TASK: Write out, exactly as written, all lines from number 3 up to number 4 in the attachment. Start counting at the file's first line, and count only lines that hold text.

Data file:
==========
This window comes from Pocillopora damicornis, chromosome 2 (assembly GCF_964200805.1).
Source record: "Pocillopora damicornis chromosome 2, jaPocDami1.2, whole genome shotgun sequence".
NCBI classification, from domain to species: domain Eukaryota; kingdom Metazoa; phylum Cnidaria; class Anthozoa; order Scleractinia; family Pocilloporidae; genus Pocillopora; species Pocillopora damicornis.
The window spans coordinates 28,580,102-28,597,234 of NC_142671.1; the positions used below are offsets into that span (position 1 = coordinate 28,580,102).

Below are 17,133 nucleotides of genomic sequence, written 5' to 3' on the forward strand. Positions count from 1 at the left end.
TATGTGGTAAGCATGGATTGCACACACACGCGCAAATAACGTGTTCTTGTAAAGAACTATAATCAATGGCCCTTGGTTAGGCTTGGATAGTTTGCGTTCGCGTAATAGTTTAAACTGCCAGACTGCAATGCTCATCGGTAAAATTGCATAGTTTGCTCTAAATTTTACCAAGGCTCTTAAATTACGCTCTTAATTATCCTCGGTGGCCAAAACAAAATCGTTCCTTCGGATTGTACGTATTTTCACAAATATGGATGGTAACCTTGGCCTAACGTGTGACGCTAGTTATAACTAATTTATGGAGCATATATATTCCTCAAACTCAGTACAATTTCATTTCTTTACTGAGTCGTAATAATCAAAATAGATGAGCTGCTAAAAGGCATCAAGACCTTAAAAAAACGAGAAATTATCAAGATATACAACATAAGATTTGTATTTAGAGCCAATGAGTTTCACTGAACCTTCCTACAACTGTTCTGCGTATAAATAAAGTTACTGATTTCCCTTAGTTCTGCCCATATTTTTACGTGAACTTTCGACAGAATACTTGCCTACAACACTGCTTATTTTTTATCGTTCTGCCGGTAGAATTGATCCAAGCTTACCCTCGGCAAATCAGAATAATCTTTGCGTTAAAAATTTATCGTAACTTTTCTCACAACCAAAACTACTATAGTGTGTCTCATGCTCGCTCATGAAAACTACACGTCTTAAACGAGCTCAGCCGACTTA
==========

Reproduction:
NCBI classification, from domain to species: domain Eukaryota; kingdom Metazoa; phylum Cnidaria; class Anthozoa; order Scleractinia; family Pocilloporidae; genus Pocillopora; species Pocillopora damicornis.
The window spans coordinates 28,580,102-28,597,234 of NC_142671.1; the positions used below are offsets into that span (position 1 = coordinate 28,580,102).